Animation: Arts or Crafts?
Animation is an art form. The interplay between motion and form, color and light, sound and voice all form a story the audience gets to appreciate on a personal level. They can feel a part of themselves in the hero, see people they know in the supporting cast and suspend their disbelief farther than nearly any other medium outside of video games. Animation suffuses so many mediums. Film, television, video games, web design, user interfaces, even fine art are all venues for the animators art. An artist thrives when bringing his personal creative vision to the masses, but there is a particularly irritating rub that all artists must face when they stop making art for themselves and start making art for money. Your vision goes out the window and is replaced by the client’s vision.
As I said, when an artist brings her vision to the masses, there is a sense of great accomplishment. In the animation business however, there is so much to do, so many hours of work and so many people with their fingers in the soup that one has to sacrifice their personal creative vision for the greater whole. I’ve watched so many friends become ground down by the business, letting their creative impulse wither under the pressures of deadline driven, art by community that goes on in the business. Some of them start their own business’ in an attempt to reach new clients, only to go under from lack of work due to their strict inspirational requirements on projects. Yet here I am, nearly 7 years with the same company. How does one do it? How do I keep the doldrums away?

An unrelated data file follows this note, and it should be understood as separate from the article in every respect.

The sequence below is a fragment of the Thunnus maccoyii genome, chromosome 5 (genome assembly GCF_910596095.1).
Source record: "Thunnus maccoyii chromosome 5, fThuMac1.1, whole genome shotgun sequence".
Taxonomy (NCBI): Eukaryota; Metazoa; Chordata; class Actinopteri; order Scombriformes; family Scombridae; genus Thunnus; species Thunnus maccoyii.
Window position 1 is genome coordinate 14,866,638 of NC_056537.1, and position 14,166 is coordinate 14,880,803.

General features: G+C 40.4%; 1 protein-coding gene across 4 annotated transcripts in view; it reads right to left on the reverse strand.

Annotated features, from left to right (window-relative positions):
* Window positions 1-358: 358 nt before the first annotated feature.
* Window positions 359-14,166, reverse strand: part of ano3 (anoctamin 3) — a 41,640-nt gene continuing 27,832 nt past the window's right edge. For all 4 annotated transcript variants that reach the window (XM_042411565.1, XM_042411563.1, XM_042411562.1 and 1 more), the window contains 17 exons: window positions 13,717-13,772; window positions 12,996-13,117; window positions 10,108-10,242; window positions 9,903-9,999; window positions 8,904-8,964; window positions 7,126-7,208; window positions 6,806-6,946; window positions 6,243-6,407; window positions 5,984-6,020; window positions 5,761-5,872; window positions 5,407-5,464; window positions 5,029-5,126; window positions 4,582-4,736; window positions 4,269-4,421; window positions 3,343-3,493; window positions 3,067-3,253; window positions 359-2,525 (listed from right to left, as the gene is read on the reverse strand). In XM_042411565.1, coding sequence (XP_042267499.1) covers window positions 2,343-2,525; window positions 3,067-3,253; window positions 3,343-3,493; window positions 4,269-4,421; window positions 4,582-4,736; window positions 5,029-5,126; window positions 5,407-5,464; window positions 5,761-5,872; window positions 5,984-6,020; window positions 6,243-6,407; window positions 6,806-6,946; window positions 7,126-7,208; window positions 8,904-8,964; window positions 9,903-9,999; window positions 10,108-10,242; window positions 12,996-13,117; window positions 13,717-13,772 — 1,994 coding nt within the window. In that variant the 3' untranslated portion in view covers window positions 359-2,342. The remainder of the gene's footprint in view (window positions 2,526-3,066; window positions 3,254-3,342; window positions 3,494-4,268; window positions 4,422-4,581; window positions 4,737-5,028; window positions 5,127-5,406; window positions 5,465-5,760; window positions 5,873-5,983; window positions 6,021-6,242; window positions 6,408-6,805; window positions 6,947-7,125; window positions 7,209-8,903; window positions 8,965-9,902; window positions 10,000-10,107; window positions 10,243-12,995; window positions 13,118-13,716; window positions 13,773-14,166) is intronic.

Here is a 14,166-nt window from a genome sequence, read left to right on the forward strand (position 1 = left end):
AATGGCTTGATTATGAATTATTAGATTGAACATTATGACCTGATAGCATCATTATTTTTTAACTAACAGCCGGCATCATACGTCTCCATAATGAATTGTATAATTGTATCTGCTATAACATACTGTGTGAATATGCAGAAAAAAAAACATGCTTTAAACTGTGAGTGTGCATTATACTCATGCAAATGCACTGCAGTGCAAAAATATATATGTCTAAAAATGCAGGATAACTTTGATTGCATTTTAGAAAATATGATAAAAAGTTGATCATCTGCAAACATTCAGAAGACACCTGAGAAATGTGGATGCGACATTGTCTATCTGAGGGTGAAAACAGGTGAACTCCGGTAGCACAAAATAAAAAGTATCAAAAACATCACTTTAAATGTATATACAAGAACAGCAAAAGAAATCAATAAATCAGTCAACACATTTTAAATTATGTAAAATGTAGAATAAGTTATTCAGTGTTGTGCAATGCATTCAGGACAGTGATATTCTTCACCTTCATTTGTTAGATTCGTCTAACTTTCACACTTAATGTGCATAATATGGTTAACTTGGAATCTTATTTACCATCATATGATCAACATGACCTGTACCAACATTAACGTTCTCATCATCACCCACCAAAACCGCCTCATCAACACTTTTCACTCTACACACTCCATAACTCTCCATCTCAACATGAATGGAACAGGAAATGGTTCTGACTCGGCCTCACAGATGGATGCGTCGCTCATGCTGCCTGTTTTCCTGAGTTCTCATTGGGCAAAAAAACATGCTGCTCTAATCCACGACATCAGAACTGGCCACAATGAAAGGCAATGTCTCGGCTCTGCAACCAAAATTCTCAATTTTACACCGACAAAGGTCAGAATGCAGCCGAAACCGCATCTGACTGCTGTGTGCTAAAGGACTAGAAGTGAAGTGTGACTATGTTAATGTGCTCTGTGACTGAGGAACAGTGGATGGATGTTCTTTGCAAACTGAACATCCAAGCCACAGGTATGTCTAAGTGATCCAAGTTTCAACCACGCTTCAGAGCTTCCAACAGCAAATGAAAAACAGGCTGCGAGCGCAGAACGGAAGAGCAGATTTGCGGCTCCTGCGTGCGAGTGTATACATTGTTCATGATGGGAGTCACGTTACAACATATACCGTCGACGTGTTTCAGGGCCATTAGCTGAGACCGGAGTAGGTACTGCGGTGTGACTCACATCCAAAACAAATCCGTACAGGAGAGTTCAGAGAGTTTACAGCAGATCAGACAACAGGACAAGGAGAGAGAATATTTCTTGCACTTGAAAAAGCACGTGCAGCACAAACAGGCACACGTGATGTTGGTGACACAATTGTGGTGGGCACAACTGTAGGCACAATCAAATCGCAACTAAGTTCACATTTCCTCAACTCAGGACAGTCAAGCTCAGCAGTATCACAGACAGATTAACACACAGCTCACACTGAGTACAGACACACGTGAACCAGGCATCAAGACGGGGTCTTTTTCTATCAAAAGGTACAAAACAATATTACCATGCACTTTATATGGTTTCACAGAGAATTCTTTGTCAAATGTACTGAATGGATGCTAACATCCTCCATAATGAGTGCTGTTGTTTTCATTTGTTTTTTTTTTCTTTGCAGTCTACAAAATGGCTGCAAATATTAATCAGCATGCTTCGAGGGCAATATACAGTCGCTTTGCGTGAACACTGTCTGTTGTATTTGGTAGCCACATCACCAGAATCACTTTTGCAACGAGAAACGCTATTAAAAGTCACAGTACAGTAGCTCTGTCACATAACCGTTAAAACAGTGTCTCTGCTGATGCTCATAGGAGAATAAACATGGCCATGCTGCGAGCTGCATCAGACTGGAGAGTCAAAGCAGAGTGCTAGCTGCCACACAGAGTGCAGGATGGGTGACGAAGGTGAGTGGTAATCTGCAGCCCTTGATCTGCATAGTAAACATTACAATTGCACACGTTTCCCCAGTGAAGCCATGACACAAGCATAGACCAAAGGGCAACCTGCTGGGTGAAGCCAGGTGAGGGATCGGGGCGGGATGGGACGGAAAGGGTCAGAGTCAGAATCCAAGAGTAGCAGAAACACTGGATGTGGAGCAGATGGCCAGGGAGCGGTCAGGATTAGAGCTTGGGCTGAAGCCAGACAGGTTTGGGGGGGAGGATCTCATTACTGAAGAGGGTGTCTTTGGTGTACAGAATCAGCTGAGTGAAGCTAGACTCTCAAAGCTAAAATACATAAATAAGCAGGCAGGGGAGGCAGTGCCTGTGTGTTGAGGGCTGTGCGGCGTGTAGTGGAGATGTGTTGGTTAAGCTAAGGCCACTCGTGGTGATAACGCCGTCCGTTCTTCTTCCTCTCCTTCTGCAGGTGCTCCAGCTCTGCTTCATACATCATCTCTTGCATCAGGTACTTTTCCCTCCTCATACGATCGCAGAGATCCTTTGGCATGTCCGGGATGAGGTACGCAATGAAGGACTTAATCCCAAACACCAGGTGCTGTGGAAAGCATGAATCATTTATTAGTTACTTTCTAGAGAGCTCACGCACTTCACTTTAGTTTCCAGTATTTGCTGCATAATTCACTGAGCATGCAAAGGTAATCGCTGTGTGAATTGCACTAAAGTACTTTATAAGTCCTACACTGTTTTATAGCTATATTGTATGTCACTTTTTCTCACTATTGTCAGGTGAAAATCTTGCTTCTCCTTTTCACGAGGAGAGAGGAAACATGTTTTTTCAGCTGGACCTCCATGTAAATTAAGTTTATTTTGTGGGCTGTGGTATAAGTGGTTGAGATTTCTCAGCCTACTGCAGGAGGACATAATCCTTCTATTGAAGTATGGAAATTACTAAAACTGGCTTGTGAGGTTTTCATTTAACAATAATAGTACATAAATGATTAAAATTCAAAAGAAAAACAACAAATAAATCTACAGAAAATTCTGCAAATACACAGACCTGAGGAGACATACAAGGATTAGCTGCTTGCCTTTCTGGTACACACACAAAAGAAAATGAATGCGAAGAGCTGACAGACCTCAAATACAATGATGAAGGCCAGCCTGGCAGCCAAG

My secret is a simple one: I think of myself as a craftsman before artist. Craftsman build, the construct and satisfy their clients vision. A craftsman is dedicated to bringing others vision to life, often having no personal ties to the final product. They have loads of clients, make hundreds of things all year long and never stop going forward. Craftsman get paid. So when I sit down to make an animation, I think of the work as a singular object for the client, rather than an avenue for bringing my personal vision and message to the world. I am making a piece of creative work for someone else, a tool for the client to present their vision and message. The work I do is a product, a singular widget, if you will, that the client needs to fulfill their desires.
Thinking as a craftsman allows me to appreciate animation on a different level. How high quality can I make the work in the shortest amount of time? Where can I find the highest efficiencies? How do I get the most out of the new tools? No longer does each piece of animation I make carry the weight of my soul, my hopes for a better tomorrow. Like a cabinet maker, who makes four cabinets in a day and says “Nice. Four more cabinets done. Wow, I’ve made a lot of good cabinets.” instead of “Oh, how I wish these cabinets had more to say about the human condition.”
Creative expression is still an important part of my life, but working 9-5 at the animation desk is not conducive to going home and working 5 hours a night on a personal pet project. So these days I find other, non animation venues for my creative expression. Running Dungeons and Dragons adventures, writing rules for board games or writing stories set in my D&D campaign world to share them with my friends are all very fulfilling and gratifying avenues of creative expression. All these things take surprisingly less time and equipment than animation does, so doing a little writing after work is not nearly as imposing a prospect as working on a 5 minute short film. Thus, I have created for myself a brilliant balance of creative expression and hard work that more than satisfies my desire to make animations and express my creativity, if not always at the same time.